Paper: Unpacking ‘regime resistance’ in low-carbon transitions

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Paper: Unpacking ‘regime resistance’ in low-carbon transitions

Unpacking ‘regime resistance’ in low-carbon transitions: The case of the British Capacity Market

By: Matthew Lockwood, Catherine Mitchell and Richard Hoggett

Published in: Energy Research & Social Science (online September 2019)

Highlights

  • Provides a critique of concept of ‘regime resistance’ in analysis of sustainable energy transformations.
  • Provides in-depth analysis of energy company lobbying on formation of Capacity Market policy in Britain.
  • Shows evidence of incumbent influence and structural power over government.
  • Demonstrates incumbent power was contingent on interests, institutional context and ideas deployed

 

Abstract

The ability of powerful incumbent actors to resist technological or institutional changes that threaten their vested interests is a core part of the literature on sustainable energy transitions, but more often asserted in general than tested in specific cases. This article presents analysis of a detailed study of the introduction of a Capacity Market (CM) for electricity in Great Britain in the period 2010–2011, using a process tracing approach. The study finds evidence to support the view that large electricity generators have a significant degree of structural power in relation to decision makers, that such companies did lobby the government through the CM policy process, and that the ideas deployed had an effect on the shape of the CM. However, there were also divisions amongst the large generating companies on whether they wanted a CM or not, and what its design should be. We also show that the institutional circumstances of the CM policy process were quite specific, giving opportunities for lobbying that may not be present in other cases. We conclude it is essential to have an analysis of incumbent power that is contingent on institutional context, the specific nature of interests and the deployment of ideas. To counter incumbent power and structural dependency during sustainable energy transformation, an independent but legitimate body is needed to the direction of policy.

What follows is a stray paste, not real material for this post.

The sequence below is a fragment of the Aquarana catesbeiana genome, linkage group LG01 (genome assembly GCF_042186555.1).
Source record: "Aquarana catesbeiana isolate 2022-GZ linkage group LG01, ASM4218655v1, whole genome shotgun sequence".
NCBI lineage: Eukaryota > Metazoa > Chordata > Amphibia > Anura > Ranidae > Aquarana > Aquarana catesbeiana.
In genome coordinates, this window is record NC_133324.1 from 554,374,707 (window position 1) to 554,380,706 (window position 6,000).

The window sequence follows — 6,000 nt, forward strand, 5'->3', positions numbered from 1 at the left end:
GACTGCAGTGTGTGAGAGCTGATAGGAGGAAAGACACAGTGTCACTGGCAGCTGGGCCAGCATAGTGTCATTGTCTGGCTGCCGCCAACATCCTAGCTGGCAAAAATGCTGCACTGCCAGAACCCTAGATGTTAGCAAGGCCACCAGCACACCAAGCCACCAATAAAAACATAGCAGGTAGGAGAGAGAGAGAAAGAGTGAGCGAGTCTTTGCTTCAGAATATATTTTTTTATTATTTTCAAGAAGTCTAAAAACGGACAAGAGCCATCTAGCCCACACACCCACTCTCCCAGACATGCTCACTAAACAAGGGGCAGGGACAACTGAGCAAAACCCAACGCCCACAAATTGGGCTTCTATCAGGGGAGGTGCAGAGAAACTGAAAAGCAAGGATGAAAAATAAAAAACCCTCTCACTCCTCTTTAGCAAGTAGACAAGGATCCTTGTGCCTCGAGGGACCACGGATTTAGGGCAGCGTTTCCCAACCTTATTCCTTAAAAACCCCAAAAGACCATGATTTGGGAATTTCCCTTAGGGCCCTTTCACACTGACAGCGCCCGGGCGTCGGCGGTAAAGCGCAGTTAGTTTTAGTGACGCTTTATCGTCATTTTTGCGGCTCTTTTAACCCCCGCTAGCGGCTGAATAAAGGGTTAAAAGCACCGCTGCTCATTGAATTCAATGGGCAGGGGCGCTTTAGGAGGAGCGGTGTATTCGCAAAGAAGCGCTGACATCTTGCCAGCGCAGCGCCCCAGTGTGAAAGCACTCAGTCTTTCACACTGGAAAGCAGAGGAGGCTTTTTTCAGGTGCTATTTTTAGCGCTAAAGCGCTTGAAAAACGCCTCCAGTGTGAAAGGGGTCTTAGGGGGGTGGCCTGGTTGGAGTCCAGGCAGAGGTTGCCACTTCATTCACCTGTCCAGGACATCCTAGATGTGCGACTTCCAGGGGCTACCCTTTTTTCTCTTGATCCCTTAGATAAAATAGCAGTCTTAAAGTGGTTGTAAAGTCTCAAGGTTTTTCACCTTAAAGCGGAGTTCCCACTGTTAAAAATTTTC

The full paper can be accessed via: Energy Research & Social Science (This paper is open access)

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